An interesting piece came out of BP and Oxford University this week by two eminent energy economists. Spencer Dale is the chief economist for BP, while Bassam Fattouh is the director of Oxford University’s Insitute for Energy Studies. The full report is available here.
In it, the authors argue that the paradigm in oil markets has shifted from an age of perceived scarcity to one of (presumably, real) abundance. Previously, oil producers would attempt to husband their resources, safe in the knowledge that prices would always ultimately rise as the world’s oil resources were progressively exhausted. Now, in an age of abundance, producers will be incentivised to produce more quickly – and, indeed, diversify their economies away from oil reliance. This is because prices in the future will likely be lower than they are now, due to oil demand peaking at some point in the next 20 years – though the authors point out that predicting exactly when is an exercise in futility.
This will lead to more competition in oil markets, but the authors caution that it is not simply the cost of extraction that will set the price at the margin. Rather, the “social costs” of states reliant on oil revenue – i.e. healthcare, social welfare programmes, etc. – prevent particularly Middle Eastern producers from selling their oil at or close to extraction cost. Because social change is slow – and global demand will fall only slowly if/when it does peak – these social costs will keep oil prices higher for the next decade at least.
This is a well thought out piece by two highly credentialed authors, and sets out their case lucidly. The above is my understanding of it, and I would urge readers to follow the link and read it for themselves. With this in mind, there are two key points that I’ll try to think through in the following.
First, there is an issue with the premise of an age of abundance. With the development of “unconventional” oil, particularly onshore US LTO, consensus fears over peak supply have indeed receded. However, as we argued here, to some extent they have merely been reframed. This is certainly what is happening in the BP piece when the authors write that: “The world isn’t going to run out of oil. Rather, it seems increasingly likely that significant amounts of recoverable oil will never be extracted.” Peak oil supply theorists have argued precisely this – that the cost of extracting will be too high, so barrels will not be produced. It is uncontentious that some oil will remain in the ground – the only question is whether it is through necessity (due to supplies peaking) and thus at a relatively high price where demand is destroyed or through choice (due to demand peaking) at a relatively low price where supply is destroyed.
The peak supply interpretation has in its favour that large scale development of unconventional resources has only occurred with higher prices. While this seems counterintuitive – oil prices are only just recovering from a significant collapse, after all – it is worth noting that even in the depths of the downturn, inflation adjusted oil prices were at the high end of the historical range outside of specific shocks (e.g. the OPEC embargo, Iranian revolution and 2007-9’s financial crisis). So while every barrel produced may have been replaced by two discovered in the past 35 years, as the authors say, it is a fair bet that the later barrels – particularly those from unconventionals, including Canadian oil sands, Brazilian pre-salt and US LTO – have a higher average extraction cost than the earlier barrels. There are also questions regarding quality that I will leave for another post.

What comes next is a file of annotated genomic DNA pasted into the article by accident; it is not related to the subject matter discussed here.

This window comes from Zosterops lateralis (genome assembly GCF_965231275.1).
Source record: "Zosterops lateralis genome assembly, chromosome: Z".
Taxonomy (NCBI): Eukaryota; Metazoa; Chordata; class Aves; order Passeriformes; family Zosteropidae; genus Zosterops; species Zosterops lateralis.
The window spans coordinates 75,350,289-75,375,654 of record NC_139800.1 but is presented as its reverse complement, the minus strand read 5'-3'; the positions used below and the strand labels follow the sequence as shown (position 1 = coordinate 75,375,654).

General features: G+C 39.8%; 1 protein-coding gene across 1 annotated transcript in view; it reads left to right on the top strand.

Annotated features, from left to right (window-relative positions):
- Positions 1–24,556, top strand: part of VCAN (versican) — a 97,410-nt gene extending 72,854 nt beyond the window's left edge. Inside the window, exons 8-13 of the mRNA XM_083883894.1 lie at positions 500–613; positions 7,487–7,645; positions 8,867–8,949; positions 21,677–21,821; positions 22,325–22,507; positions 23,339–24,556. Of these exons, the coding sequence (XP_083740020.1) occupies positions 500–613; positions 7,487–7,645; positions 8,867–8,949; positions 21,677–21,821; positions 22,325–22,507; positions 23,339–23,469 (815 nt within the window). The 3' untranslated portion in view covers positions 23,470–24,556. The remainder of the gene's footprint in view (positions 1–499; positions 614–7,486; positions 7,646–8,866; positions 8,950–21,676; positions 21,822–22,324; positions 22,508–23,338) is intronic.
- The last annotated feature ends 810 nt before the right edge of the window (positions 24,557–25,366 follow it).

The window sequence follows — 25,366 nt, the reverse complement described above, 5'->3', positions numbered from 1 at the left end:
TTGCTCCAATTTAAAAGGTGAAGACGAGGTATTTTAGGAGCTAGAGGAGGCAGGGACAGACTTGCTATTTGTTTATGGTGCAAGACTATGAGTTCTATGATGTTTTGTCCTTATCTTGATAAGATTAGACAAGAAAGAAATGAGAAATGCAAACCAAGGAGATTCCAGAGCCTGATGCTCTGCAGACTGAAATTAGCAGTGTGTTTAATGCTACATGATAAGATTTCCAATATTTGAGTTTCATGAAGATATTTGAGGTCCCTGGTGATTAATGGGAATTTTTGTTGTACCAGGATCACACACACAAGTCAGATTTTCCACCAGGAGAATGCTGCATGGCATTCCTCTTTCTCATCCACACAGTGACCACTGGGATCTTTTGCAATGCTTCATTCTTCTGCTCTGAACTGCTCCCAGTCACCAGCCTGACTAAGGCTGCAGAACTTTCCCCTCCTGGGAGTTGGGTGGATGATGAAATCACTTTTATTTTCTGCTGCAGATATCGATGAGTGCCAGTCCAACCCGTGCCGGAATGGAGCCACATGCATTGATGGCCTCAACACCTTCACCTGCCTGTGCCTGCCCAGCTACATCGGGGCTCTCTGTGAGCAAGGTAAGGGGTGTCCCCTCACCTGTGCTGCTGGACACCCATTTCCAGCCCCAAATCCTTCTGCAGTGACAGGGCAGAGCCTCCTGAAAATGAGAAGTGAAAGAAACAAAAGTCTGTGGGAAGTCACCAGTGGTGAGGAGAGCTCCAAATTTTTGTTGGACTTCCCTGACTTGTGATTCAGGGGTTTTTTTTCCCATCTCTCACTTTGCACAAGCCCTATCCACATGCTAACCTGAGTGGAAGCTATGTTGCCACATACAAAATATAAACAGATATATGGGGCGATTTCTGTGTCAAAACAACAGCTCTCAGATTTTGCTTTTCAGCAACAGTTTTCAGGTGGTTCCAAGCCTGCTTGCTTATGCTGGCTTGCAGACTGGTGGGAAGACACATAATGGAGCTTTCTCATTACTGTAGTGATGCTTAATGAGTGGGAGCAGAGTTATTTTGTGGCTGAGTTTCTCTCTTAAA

Second, the argument is that the social costs of producing oil in the Middle East (ME) have the most bearing on price going forward. This point seems to be made in reference to the OPEC-plus production cut deal, which has helped prices recover. Despite low extraction costs, states that are oil dependent need to cover at least a substantial portion of government expenditure from oil revenues, and they are prepared to co-ordinate to achieve that end. This much is known. But the authors go further in suggesting that this will be the dominating factor for long-term oil prices, and, most strikingly, that LTO growth has no bearing on this assessment of prices.
Leaving aside the implicit assumption that ME producers can co-ordinate production relatively easily (which is far from clear in itself), this last point is particularly surprising, as LTO growth is probably the single most important reason market players think the world has moved from scarcity to abundance. Without the rampant LTO growth of the early part of this decade, the OPEC-plus production cut deal would have been unnecessary. Indeed, if LTO were as responsive to prices as the consensus believes, its output would have fallen precipitously in 2015, rather than growing on average.
An alternative view is that the OPEC-plus deal was an accommodation of LTO by oil dependent nations when it became apparent that low prices were not limiting global production as quickly as hoped. Our view on this is that low interest rates after the financial crisis have made risky investments, including independent E&P companies, more attractive to lenders, supporting LTO production beyond what simple profitability would suggest. Crucially, when prices were high, ME producers were adding to their wealth funds while LTO was outspending cash flow.
At root, the authors see ME oil as the marginal barrel when social costs are included, rather than LTO or any other source. Implicitly, the authors see ME social costs falling more slowly than others’ extraction costs. Time will tell whether this is the case.